Exile From Hysteria

When a hysterectomy is not the ending, but a beginning.

Month: January, 2013

Pulling the trigger

I’ve just pulled the trigger to end my relationship with my uterus.

After a half-hour meeting with my gynecologist, and revisiting my ongoing struggles with endometriosis, I have decided to proceed with a hysterectomy.

Getting here was not easy. But armed with a notebook full of questions, saying the words was much easier than I thought.

Once the surgery is scheduled, I will receive a phone call telling me the date. My doctor said she expects it to be either the end of February or early March.

I will have an abdominal hysterectomy, meaning they will cut my belly open (“at the bikini line”) to  remove my entire uterus and cervix. The surgery should take two to three hours, depending on any complications from my endometriosis scar tissue. The gynecologist said she hopes to leave one ovary intact in the hopes that it will produce enough hormones to prevent me from going into premature menopause. If the ovary fails to work, I will evenutally go on hormone replacement therapy.

After the surgery, I will stay in the hospital for two to three days. Then I will spend the rest of my recovery (about six weeks) at home.

This is starting to feel real. That I will have surgery. That I may finally find a solution to my chronic pain.

My boyfriend Matt (who kindly accompanied me to today’s appointment) asked helpful questions, specifically about the number of women who find pain relief through a hysterectomy. My doctor was frank. She said I had a 50 percent chance of living pain-free after the surgery. She estimated that 25 percent of women experienced some form of relief (even if temporary), and that 25 experienced no change in their pain level. She repeated that a hysterectomy was not a guarantee that I would finally be free of my chronic abdominal pain. But after a diagnostic laparoscopy five years ago, and a steady increase in pain … my doctor said this was my best option.

And although the odds aren’t tremendous, they are good enough that I’m willing to give it a shot.

NOTE: The doctor suggested two Web sites for helpful hysterectomy information: The American Congress of Obstetricians and Gynecologists and Web MD. I have added the hysterectomy pages for both sites to my Resources page.

Advertisements

Nervous Nellie

I made it to 24 hours from my meeting with the surgeon before anxiety almost suffocated me.

With so many unanswered questions, I worried. Just an little bit. Mostly, I fixated on whether or not the doctor would be able to provide me with a surgery date.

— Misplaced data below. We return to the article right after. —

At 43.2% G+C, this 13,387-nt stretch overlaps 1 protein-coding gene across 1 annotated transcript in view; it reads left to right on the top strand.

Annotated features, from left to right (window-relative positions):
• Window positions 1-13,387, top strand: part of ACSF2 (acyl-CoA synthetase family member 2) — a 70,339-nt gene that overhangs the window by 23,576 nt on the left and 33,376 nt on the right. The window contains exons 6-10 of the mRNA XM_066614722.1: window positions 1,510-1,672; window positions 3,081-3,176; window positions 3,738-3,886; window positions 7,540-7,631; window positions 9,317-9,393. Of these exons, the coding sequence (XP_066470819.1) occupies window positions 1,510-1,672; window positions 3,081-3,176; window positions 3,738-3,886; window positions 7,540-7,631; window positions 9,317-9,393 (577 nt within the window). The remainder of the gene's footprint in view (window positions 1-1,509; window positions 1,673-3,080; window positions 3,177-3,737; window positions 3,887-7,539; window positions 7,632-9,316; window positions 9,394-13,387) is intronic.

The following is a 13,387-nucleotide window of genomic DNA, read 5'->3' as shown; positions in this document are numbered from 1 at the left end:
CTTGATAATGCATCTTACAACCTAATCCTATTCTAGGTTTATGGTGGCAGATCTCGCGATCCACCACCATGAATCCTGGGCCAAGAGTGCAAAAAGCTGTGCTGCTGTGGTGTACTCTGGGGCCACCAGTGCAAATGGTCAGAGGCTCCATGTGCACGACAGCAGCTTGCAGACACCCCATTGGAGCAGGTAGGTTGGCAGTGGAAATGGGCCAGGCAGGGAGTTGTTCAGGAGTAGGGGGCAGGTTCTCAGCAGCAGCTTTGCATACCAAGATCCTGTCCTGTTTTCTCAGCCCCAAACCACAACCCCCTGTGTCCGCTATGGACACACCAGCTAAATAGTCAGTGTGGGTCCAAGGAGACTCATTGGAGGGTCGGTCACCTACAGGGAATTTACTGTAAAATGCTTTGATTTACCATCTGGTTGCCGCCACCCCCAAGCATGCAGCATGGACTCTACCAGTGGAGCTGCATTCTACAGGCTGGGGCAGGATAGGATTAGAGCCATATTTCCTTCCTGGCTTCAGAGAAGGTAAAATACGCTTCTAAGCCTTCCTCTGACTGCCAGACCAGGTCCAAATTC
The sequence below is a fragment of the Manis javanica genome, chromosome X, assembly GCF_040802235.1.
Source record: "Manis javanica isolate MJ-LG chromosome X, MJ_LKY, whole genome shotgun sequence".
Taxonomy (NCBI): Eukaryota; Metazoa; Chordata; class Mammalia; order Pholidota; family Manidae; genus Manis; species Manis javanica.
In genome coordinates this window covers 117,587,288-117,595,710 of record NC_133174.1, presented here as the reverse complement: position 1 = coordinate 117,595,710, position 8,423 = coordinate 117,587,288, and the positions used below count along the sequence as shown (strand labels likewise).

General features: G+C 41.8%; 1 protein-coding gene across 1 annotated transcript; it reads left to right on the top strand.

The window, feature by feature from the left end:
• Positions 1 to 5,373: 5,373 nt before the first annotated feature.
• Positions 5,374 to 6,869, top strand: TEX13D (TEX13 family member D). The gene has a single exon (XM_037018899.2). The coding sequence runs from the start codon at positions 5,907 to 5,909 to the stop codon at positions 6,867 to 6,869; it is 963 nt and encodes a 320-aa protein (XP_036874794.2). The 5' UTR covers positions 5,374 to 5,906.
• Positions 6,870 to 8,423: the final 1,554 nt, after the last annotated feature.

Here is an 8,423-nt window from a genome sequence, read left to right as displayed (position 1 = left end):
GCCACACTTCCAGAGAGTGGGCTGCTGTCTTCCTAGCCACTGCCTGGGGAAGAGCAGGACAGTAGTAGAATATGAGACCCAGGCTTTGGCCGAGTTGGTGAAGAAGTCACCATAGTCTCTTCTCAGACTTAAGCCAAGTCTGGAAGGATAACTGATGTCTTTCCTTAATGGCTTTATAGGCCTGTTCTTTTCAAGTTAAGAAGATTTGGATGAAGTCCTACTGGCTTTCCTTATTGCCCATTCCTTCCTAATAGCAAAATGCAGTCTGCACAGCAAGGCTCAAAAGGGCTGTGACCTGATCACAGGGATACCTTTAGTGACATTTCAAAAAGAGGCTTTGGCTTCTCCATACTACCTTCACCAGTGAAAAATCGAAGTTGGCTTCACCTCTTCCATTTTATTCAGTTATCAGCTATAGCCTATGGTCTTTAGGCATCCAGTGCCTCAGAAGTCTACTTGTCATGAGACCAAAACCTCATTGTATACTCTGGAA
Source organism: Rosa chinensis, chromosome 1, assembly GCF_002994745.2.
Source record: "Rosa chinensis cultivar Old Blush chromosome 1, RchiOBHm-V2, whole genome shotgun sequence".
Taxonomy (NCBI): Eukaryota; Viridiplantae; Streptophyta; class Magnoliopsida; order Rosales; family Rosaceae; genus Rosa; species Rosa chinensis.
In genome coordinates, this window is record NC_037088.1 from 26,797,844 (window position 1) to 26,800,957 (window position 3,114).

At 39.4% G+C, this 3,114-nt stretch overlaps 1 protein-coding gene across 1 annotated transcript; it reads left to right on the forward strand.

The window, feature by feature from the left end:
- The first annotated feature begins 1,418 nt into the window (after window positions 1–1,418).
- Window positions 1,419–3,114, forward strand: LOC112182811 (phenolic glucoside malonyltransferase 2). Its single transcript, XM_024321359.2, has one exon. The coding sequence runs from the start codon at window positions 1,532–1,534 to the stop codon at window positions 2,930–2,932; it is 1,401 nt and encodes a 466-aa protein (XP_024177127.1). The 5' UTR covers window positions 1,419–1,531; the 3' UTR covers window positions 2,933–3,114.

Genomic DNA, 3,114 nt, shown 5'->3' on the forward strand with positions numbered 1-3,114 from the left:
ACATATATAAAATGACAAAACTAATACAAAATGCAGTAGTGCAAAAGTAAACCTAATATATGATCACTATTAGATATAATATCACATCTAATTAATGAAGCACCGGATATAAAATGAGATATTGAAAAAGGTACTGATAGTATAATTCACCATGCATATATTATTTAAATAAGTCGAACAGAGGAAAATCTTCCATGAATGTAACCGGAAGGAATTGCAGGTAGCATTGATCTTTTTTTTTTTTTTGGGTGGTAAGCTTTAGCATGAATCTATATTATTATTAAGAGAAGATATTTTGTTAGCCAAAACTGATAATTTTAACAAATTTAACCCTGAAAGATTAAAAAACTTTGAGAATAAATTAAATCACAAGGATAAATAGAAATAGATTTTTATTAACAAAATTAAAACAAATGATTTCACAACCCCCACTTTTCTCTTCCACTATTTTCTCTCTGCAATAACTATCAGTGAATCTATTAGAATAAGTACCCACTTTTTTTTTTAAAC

Deciding to undergo a hysterectomy was a hellish process. Having to confront my concepts about family. Redefining my relationship with my boyfriend. Exploring the meaning of femininity, and the emotional/political implications of losing my uterus. Once I pushed through all of that and made a decision … I was ready. Now I’m desperate for the process to start, for me to have a solid goal to move toward.

I told myself I could wait to make the call to the OB/GYN. I looked at the clock. How could it be that only one minute had passed?

I picked up the phone and dialed the number out of memory.

The receptionist had a calm voice, undeterred by my nervous Nellie energy. I explained that I wanted to know if I would be assigned a surgery date when I came in. She promptly told me no.

This was unexpected. Not that I had Googled “surgery date assignments” or anything. Still, I stammered then quickly regrouped. I then proceeded to ask the same question at least four different ways.

The bottom line: I will not receive a surgery date tomorrow. Much of it depends upon the availability of hospital surgery suites, and the number of surgeries that the doctor already has to schedule. The surgeon will have to skillfully juggle three different calendars before deciding upon a date.

The receptionist paused to look at my file, then said the doctor would most likely not schedule my surgery on the same day as another patient.

“It looks like she’ll be working on you for quite a while,” she said.

The reality of the situation hit me hard in the gut. I imagined my endometriosis shattering, then dissolving into nothing. Instead, I knew it would involve a several-hours-long procedure in which she painstakingly scrapes the endo from my internal organs. I’m not sure if she’ll do this before or after she takes my uterus.

Tomorrow is almost here. It will validate what I feared would evaporate into a hypochondriac’s illusion. This is real. I will have a hysterectomy. And tomorrow I will be able to ask all the questions I want.

For a nervous Nelllie, this is a good thing.

Game changer

When I think back five years to my laparoscopy surgery, and compare it to my experience today preparing for a hysterectomy … it’s obvious there’s one  big game changer: social media.

Without it I’d be a sniveling mess.